Thursday, July 14, 2016

Black Unemployment Matters

By Mark Perry

Perhaps one of the more interesting data points from last week's Employment Report is displayed in the graph above, which shows that the jobless rate for black male teens (aged 16-19 years) increased to 40.1% in June from 28.1% in May. Except for a slightly higher increase of 12.2 percentage points during the aftermath of the Great Recession, the 12 percentage point increase in June was the highest monthly increase in history going back to 1972 when the BLS starting keeping records for this series. One possible explanation for this spike would be the “midyear burst of minimum-wage increases on July 1” outlined in a recent WSJ article:
On July 1, 14 U.S. cities, states and counties, plus the District of Columbia, will raise their minimum wage in a mid-year burst that reflects the legislative momentum to boost pay floors across the country while federal legislation stalls. In total, the minimum wage will rise in 15 places: two states – Maryland and Oregon, plus Washington, D.C., Los Angeles County, Calif., and 11 cities. That includes Chicago, eight cities in California and two in Kentucky, according to a new analysis by the right-leaning Employment Policies Institute.
As we learned from Milton Friedman many years ago:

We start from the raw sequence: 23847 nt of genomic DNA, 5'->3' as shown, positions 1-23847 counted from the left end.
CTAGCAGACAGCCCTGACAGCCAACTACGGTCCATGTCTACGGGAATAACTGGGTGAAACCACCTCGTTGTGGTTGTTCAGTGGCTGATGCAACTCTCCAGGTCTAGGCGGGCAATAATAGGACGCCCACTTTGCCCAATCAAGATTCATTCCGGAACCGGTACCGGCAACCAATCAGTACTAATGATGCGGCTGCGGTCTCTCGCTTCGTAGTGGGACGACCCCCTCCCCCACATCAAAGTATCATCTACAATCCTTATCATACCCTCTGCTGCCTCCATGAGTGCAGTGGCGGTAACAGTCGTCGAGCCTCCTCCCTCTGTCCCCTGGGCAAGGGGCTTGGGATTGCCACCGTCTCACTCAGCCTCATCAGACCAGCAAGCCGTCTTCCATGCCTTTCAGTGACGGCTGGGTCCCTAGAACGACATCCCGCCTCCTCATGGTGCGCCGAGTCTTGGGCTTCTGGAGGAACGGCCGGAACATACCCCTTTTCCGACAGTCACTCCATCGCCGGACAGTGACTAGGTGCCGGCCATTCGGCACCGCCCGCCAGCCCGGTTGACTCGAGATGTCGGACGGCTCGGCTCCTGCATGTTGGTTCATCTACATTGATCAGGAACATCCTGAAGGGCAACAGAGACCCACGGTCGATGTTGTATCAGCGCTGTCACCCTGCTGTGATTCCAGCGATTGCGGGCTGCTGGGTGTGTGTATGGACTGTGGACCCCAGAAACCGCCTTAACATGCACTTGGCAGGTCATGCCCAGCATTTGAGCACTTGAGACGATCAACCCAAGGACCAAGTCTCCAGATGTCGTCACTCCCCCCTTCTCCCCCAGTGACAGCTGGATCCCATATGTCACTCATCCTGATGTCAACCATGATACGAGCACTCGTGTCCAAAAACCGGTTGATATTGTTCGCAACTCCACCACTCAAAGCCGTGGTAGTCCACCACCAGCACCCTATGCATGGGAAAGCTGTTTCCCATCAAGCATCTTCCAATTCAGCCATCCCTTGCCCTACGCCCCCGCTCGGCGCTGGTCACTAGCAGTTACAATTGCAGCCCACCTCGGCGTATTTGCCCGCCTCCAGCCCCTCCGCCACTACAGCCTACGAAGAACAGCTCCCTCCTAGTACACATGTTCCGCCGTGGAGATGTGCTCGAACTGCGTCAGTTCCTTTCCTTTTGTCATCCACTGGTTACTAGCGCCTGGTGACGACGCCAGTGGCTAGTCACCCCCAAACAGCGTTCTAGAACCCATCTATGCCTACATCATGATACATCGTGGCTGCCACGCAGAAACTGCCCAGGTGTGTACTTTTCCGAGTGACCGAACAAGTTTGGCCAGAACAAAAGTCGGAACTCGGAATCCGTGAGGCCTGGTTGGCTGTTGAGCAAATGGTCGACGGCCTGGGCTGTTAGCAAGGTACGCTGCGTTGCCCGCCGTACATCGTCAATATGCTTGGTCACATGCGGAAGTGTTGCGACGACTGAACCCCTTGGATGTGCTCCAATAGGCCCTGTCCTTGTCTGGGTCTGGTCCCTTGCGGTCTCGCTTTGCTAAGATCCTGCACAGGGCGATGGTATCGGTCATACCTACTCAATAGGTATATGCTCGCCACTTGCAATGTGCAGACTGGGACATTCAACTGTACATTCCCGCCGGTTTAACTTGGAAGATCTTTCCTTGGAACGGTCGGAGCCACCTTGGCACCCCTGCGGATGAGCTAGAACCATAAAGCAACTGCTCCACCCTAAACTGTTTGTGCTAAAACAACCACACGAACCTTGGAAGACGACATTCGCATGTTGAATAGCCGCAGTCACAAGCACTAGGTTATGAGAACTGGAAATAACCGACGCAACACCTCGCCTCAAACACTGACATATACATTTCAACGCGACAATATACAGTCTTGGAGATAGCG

The minimum wage law is most properly described as a law saying that employers must discriminate against people who have low skills. That’s what the law says. The law says that here’s a man who has a skill that would justify a wage of $5 or $6 per hour (adjusted for today), but you may not employ him, it’s illegal, because if you employ him you must pay him $7.25 per hour. So what’s the result? To employ him at $7.25 per hour is to engage in charity. There’s nothing wrong with charity. But most employers are not in the position to engage in that kind of charity. Thus, the consequences of minimum wage laws have been almost wholly bad. We have increased unemployment and increased poverty.
Moreover, the effects have been concentrated on the groups that the do-gooders would most like to help. The people who have been hurt most by the minimum wage laws are the blacks. I have often said that the most anti-black law on the books of this land is the minimum wage law.
MP: As I commented when I posted the minimum wage chart today on Twitter: “Will a $15 an hour minimum wage make it easier or harder for this group to find a job? Progressives, please discuss.”
(Excerpted from AEIdeas via FEE)


  1. Minimum wage working exactly how it was intended many decades ago; to keep certain groups of people out of the workforce

  2. If you are not reliable, cannot do basic literacy and math skills, and cannot speak English correctly, you cannot get a job at any wage.